Solidarity, Solidarity! Solidarity Forever.

Published On February 3, 2012 | By Aron Honick | The Arts

Along with this recent mid-winter “heat wave” that blew into the Burgh, on its tailwinds it brought one of the hottest musicals touring the U.S. today. Tuesday, January 31st, The Benedum Center opened its doors to a two-week run of “Billy Elliot”, a musical based off the widely popular 2000 film of the same name, written by Lee Hall. Mr. Hall’s inspiration for the screenplay partly came from the 1935 novel “The Stars Look Down” by A.J. Cronin. Arguably however, the most important factor that made this musical such an international hit was its original music by award-winning artist Sir Elton John.

While I was familiar with the movie, I don’t believe I’ve ever seen it in it’s entirety. I knew a little of the background, but most of the plot was a discovery for me as well. We find ourselves opening in the small mining county of Durham, England in the mid 1980s. The small town and its inhabitants are finding themselves facing tough times and adversity caused by the great UK miners strike of 1984-85. We meet young Billy Elliot being raised in the background of the perils of his father and older brother and a somewhat senile grandmother. They are dealing with the union’s strike and the police pressure put on the community to not picket or disrupt the work of the scabs that crossed the line.


Billy, a young scrap on the heels of teenage years ahead, is a curious and loveable child. To his father’s wishes however, he is taught and preached to about being a tough man. His father and brother instill this with a tough love approach. Even though his father is out of work, his father still scrapes the money for Billy to attend boxing classes at the community center to learn to be a man and protect himself. Billy however, seems to be the one needing to protect his elders from themselves. It is clear the young man is years beyond his age, as well as a respected member of the community. Boxing class lets out a bit earlier one day and Billy’s coach (and father’s co-worker) leaves Billy with the keys to the center to give to the next instructor, Mrs. Wilkinson. Within moments the room is overrun with little girls in tutus and Billy finds himself trapped amongst them. Mrs. Wilkinson instantly finds herself wooed by the innocence and charm of young Billy and tries to teach him a few dance moves. At the end of class though, we find that he may have enjoyed the class more than he originally thought and some of the girls there may fancy his company as well.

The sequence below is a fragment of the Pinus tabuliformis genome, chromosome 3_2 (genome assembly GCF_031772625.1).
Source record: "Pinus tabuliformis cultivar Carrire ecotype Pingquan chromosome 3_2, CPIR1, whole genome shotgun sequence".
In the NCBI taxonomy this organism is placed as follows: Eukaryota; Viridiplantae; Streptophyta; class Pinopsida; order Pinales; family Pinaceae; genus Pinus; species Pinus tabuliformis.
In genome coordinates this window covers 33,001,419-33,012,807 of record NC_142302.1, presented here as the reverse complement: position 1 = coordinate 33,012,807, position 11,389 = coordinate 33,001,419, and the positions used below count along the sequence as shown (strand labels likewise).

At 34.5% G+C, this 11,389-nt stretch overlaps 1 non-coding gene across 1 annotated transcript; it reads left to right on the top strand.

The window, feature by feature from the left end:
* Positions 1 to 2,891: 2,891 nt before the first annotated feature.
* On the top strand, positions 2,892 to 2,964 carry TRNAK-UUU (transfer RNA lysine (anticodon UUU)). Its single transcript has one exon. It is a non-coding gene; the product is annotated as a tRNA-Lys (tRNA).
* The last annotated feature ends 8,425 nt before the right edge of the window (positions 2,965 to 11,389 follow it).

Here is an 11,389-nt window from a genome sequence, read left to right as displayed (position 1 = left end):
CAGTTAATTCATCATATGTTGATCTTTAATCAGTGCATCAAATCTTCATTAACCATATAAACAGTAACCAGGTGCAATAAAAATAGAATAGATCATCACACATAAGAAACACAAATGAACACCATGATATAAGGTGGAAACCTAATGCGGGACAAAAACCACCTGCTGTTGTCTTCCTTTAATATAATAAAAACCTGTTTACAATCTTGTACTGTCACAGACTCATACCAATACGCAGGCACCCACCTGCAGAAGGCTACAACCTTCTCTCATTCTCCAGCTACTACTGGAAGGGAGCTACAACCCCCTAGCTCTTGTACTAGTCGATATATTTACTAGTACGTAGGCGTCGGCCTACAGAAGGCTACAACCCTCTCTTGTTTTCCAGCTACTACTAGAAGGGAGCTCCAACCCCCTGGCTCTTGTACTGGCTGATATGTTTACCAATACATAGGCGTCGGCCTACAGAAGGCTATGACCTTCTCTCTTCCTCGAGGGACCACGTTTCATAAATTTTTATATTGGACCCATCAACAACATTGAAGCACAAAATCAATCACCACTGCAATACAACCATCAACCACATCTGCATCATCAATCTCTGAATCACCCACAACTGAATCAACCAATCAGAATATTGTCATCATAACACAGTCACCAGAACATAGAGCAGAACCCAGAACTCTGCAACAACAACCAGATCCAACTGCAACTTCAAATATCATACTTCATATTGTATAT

So the money that was to go to boxing was now teaching Billy turns, positions, and routines. The young man was becoming a dancer in front of Mrs. Wilkinson’s eyes. She saw in him dreams that she was unable to accomplish in her career. The drive and passion that was needed to get this young man out of the struggling community and do something with his life was strong in him. So when the opportunity presented itself, Mrs. Wilkinson arranged for a chance of a lifetime for her protégé, an audition with the Royal Ballet Theatre School. Just as Billy’s talent was growing stronger and gaining momentum, so too were tensions in his family and community with the ongoing strike and poverty that famished them all. Word spread via the picket line that Billy hadn’t been in boxing classes, and his father grew curious to where his son and money had been going every day. Billy’s secret is found and he is forbidden to dance or audition and becomes the laughing stock of his friends. Being the good kid he is, as well as dealing with the shame of his friends, he quits dancing, he respects his father’s wishes and hangs up the slippers…or does HE???


The answer to that question can be found several ways, and if you take the easy way out and Netflix it you should be ASHAMED! Since the role of Billy and many principal actors are so physically demanding, they have 4 young men alternating the role of Billy as well as numerous understudies for the main cast that rotate regularly. On the premiere night in the Burgh I particularly enjoyed the strong character performance of the Grandmother, and her sheer lovability even though she’s old and nuts! The relationship between father and son also made it through to the audience with a strong casting choice. However, the lady that stole the show for me was the woman that played Mrs. Wilkinson. Her love and dedication to Billy and their shared passion of dance was evident from their first interaction.


The US tour of “Billy Elliot – The Musical “, will be playing the Benedum Center though February 12th 2012. For tickets please contact the Benedum Center’s Box Office @ 412-456-6666 or visit the Pittsburgh Cultural Trust website.

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